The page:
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What (is) a Relief?

Relief printmaking was the first printmaking process invented, and has its origins in seals in China around 255 BCE. At its most basic, one can think of a stamp as a relief print. The artist uses tools to cut away portions of the matrix (a wood block, linoleum sheet, Styrofoam, etc.), leaving behind a raised image area, which is then printed on a substrate (paper, fabric, etc.). To this day, relief printmaking is still the most accessible form of printmaking because a press is not required to make a print – just the matrix, ink, pressure and the substrate. The process is direct, accessible and low-tech, and allows for bold graphics that can be abstract or representational.

The works in this show provide three avenues into the process, from historical and contemporary perspectives. The ukiyo-e prints provide an opportunity to study the process from a historical perspective. Ukiyo-e woodblock prints flourished in Japan between the sixteenth and nineteenth centuries, focusing on the pleasure districts of Edo (modern Tokyo). Each individual print was made from a number of separate blocks, starting with the key block which creates the lines of the print. This print is pasted on separate blocks, and these blocks are then carved individually, based off the lines provided by the key block, to carry a specific color. An example of the process creating a wood block print can be seen on the screen behind you. Beginning with an image of the key block, the images outline the process of making a print of Suzuki Harunobu’s Heron Maid, building up the print using the separate colors, ending with a block that is carved to provide texture to the final work.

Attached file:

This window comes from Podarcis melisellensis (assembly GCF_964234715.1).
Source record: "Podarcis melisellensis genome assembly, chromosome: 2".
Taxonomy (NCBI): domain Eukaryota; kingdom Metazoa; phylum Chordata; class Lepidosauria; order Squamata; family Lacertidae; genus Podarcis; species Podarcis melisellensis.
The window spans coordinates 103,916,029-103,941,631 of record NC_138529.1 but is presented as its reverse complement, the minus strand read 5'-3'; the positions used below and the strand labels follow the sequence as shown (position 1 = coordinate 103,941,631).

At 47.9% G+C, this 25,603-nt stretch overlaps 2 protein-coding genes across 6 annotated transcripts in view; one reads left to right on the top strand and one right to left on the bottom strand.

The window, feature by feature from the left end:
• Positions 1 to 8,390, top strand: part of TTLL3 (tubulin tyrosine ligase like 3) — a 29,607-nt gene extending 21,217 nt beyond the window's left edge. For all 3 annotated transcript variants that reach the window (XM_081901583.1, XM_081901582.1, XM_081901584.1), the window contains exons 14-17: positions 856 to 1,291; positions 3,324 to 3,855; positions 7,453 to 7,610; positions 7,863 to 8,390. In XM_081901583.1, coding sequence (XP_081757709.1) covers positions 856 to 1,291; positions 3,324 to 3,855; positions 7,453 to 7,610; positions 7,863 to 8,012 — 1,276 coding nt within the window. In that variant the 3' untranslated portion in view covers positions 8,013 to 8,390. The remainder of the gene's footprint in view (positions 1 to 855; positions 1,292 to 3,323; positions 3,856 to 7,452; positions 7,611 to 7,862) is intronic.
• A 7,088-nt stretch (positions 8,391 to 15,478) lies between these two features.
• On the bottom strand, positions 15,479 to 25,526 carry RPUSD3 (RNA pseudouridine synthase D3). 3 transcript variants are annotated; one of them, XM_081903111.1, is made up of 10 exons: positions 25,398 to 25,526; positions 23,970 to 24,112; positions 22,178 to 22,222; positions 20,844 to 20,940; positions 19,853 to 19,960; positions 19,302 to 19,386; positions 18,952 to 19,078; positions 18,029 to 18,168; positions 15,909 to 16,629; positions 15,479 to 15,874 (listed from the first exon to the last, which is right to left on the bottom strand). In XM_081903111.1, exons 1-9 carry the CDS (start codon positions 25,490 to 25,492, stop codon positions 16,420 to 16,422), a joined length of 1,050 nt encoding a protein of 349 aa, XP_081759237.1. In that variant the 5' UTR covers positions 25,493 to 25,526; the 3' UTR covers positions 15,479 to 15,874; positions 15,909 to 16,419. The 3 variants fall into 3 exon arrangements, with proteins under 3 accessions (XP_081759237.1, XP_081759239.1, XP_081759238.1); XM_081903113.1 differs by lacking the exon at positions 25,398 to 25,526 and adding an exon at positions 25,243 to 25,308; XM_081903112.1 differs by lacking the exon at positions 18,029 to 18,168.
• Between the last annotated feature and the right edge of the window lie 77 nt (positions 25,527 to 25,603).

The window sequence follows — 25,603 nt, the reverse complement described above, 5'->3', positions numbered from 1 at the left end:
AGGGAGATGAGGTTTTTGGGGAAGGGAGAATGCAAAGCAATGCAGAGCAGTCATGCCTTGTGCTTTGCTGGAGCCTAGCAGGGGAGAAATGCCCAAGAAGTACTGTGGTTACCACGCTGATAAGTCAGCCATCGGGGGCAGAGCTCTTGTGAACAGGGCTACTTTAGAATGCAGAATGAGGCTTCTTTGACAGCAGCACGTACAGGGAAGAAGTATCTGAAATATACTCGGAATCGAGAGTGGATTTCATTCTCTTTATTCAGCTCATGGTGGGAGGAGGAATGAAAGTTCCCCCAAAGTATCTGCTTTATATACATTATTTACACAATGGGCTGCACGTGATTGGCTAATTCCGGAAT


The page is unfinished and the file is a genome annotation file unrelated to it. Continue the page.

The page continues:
These historical works from Augustana’s collections have been brought together with two contemporary artists using the relief process to very different ends. Janet Taylor, a contemporary fiber artist from North Carolina, creates matrices out of Styrofoam, and prints directly on silk organza, creating diaphanous, layered compositions. Joseph Lappie is a local artist and professor at St. Ambrose University. His series inspired by the Nuremberg Chronicles is on display for the first time in the Quad Cities as part of this exhibition, which combines the prints and their matrices, as a cohesive whole.

Exhibition Date

August 26 through October 30, 2015


Art and Design | History of Art, Architecture, and Archaeology | Printmaking

What a Relief! Variations on Printmaking


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